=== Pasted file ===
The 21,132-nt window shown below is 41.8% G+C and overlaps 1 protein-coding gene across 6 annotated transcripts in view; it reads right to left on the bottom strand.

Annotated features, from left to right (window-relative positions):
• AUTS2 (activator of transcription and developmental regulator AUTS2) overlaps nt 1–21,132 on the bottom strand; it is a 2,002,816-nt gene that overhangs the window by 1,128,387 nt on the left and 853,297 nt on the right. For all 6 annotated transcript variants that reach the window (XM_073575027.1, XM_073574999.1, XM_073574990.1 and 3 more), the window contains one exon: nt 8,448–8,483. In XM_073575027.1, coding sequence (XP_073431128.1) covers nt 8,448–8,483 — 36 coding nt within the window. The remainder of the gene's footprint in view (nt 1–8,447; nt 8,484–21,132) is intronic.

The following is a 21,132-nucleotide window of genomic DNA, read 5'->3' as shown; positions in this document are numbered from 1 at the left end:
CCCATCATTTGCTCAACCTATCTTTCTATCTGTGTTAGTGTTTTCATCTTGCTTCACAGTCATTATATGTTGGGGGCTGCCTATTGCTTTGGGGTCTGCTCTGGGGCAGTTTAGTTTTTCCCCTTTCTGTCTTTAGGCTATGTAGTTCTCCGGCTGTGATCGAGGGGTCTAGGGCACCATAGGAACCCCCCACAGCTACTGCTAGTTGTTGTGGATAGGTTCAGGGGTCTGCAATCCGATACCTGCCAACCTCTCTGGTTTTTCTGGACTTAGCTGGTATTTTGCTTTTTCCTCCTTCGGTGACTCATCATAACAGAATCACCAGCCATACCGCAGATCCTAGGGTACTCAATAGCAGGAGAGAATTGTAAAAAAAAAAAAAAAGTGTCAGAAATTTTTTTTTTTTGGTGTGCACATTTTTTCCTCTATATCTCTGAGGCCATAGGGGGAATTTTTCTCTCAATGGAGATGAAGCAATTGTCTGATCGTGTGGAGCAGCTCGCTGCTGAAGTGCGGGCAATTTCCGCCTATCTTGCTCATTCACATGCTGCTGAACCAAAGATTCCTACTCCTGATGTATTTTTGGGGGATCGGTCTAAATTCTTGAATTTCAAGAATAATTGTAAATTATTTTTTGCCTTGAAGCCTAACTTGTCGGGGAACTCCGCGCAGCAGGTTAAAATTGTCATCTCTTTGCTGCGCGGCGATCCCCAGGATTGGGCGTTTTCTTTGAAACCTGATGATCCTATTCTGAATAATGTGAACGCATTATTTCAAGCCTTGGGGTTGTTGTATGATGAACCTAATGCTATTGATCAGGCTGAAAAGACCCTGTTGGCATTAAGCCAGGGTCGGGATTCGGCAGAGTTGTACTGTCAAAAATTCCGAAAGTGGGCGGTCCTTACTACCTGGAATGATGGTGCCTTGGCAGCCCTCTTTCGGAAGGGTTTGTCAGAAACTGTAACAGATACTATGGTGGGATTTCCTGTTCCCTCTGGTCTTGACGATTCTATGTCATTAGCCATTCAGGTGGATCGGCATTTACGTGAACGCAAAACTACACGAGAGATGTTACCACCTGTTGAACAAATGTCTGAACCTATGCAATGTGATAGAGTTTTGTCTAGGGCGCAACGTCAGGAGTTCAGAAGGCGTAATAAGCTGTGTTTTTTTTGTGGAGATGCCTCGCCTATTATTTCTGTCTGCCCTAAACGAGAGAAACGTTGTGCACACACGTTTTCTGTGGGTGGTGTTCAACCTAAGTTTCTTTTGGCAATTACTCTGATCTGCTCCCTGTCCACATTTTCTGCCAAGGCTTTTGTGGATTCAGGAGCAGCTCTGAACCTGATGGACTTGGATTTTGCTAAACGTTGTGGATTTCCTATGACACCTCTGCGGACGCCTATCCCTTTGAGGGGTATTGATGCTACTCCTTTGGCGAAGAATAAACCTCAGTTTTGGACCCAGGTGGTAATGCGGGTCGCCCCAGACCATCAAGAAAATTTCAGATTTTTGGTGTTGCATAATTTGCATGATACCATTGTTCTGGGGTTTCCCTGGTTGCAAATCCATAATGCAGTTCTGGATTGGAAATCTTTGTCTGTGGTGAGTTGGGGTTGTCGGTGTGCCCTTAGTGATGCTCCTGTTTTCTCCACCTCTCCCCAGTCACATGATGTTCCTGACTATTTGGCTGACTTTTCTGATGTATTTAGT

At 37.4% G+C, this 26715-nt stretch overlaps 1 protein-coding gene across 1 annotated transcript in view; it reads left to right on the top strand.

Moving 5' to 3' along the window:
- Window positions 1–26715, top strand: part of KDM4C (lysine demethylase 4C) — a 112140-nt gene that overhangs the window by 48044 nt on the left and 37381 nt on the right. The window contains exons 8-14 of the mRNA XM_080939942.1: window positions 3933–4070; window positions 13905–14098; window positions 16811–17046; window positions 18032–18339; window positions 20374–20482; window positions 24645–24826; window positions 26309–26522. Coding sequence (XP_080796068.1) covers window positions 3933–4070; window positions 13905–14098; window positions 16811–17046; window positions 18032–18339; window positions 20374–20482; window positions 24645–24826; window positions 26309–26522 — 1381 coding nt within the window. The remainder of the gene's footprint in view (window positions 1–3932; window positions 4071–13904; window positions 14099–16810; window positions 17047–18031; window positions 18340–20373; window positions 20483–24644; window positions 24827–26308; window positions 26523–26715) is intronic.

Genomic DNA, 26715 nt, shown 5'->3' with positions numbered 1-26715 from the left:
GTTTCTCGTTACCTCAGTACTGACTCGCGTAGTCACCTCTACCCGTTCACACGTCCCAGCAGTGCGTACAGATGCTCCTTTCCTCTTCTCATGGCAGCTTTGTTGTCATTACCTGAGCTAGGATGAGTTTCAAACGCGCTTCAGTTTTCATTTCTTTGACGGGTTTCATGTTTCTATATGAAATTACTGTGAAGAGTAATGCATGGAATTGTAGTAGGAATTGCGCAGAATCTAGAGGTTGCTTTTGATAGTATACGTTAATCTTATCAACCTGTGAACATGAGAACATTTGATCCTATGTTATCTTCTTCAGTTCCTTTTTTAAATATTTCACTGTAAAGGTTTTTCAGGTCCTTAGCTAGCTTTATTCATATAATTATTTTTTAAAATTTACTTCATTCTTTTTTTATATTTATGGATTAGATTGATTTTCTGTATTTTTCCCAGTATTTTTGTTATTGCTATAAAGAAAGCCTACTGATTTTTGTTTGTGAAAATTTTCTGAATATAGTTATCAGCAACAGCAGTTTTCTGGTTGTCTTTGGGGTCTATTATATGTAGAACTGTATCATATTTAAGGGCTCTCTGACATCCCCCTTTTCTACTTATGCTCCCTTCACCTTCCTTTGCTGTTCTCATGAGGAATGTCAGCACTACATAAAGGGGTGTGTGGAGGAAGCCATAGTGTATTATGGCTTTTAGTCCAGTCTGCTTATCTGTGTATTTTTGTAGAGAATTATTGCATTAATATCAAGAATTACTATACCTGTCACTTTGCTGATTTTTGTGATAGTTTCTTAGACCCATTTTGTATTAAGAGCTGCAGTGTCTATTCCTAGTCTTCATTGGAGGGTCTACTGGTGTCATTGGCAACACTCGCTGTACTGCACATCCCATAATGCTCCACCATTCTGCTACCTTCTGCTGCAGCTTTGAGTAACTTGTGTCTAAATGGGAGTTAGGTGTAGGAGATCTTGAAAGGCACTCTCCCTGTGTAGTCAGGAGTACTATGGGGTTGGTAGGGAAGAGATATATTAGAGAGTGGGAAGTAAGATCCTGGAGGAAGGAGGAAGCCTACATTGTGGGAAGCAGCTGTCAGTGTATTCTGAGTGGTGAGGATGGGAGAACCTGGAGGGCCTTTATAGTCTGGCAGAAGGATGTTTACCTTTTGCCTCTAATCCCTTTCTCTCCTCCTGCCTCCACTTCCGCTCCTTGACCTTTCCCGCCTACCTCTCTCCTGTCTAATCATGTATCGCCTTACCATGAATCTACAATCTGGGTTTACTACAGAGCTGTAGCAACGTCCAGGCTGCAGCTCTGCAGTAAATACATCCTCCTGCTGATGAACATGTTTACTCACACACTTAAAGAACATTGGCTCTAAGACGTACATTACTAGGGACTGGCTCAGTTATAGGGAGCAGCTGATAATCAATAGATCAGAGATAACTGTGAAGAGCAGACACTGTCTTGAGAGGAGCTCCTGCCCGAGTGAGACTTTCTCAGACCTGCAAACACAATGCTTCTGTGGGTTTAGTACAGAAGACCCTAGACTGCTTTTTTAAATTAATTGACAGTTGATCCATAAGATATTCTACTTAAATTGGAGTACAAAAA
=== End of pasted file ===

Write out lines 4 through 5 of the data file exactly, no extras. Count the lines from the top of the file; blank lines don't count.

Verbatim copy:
The following is a 21,132-nucleotide window of genomic DNA, read 5'->3' as shown; positions in this document are numbered from 1 at the left end:
CCCATCATTTGCTCAACCTATCTTTCTATCTGTGTTAGTGTTTTCATCTTGCTTCACAGTCATTATATGTTGGGGGCTGCCTATTGCTTTGGGGTCTGCTCTGGGGCAGTTTAGTTTTTCCCCTTTCTGTCTTTAGGCTATGTAGTTCTCCGGCTGTGATCGAGGGGTCTAGGGCACCATAGGAACCCCCCACAGCTACTGCTAGTTGTTGTGGATAGGTTCAGGGGTCTGCAATCCGATACCTGCCAACCTCTCTGGTTTTTCTGGACTTAGCTGGTATTTTGCTTTTTCCTCCTTCGGTGACTCATCATAACAGAATCACCAGCCATACCGCAGATCCTAGGGTACTCAATAGCAGGAGAGAATTGTAAAAAAAAAAAAAAAGTGTCAGAAATTTTTTTTTTTTGGTGTGCACATTTTTTCCTCTATATCTCTGAGGCCATAGGGGGAATTTTTCTCTCAATGGAGATGAAGCAATTGTCTGATCGTGTGGAGCAGCTCGCTGCTGAAGTGCGGGCAATTTCCGCCTATCTTGCTCATTCACATGCTGCTGAACCAAAGATTCCTACTCCTGATGTATTTTTGGGGGATCGGTCTAAATTCTTGAATTTCAAGAATAATTGTAAATTATTTTTTGCCTTGAAGCCTAACTTGTCGGGGAACTCCGCGCAGCAGGTTAAAATTGTCATCTCTTTGCTGCGCGGCGATCCCCAGGATTGGGCGTTTTCTTTGAAACCTGATGATCCTATTCTGAATAATGTGAACGCATTATTTCAAGCCTTGGGGTTGTTGTATGATGAACCTAATGCTATTGATCAGGCTGAAAAGACCCTGTTGGCATTAAGCCAGGGTCGGGATTCGGCAGAGTTGTACTGTCAAAAATTCCGAAAGTGGGCGGTCCTTACTACCTGGAATGATGGTGCCTTGGCAGCCCTCTTTCGGAAGGGTTTGTCAGAAACTGTAACAGATACTATGGTGGGATTTCCTGTTCCCTCTGGTCTTGACGATTCTATGTCATTAGCCATTCAGGTGGATCGGCATTTACGTGAACGCAAAACTACACGAGAGATGTTACCACCTGTTGAACAAATGTCTGAACCTATGCAATGTGATAGAGTTTTGTCTAGGGCGCAACGTCAGGAGTTCAGAAGGCGTAATAAGCTGTGTTTTTTTTGTGGAGATGCCTCGCCTATTATTTCTGTCTGCCCTAAACGAGAGAAACGTTGTGCACACACGTTTTCTGTGGGTGGTGTTCAACCTAAGTTTCTTTTGGCAATTACTCTGATCTGCTCCCTGTCCACATTTTCTGCCAAGGCTTTTGTGGATTCAGGAGCAGCTCTGAACCTGATGGACTTGGATTTTGCTAAACGTTGTGGATTTCCTATGACACCTCTGCGGACGCCTATCCCTTTGAGGGGTATTGATGCTACTCCTTTGGCGAAGAATAAACCTCAGTTTTGGACCCAGGTGGTAATGCGGGTCGCCCCAGACCATCAAGAAAATTTCAGATTTTTGGTGTTGCATAATTTGCATGATACCATTGTTCTGGGGTTTCCCTGGTTGCAAATCCATAATGCAGTTCTGGATTGGAAATCTTTGTCTGTGGTGAGTTGGGGTTGTCGGTGTGCCCTTAGTGATGCTCCTGTTTTCTCCACCTCTCCCCAGTCACATGATGTTCCTGACTATTTGGCTGACTTTTCTGATGTATTTAGT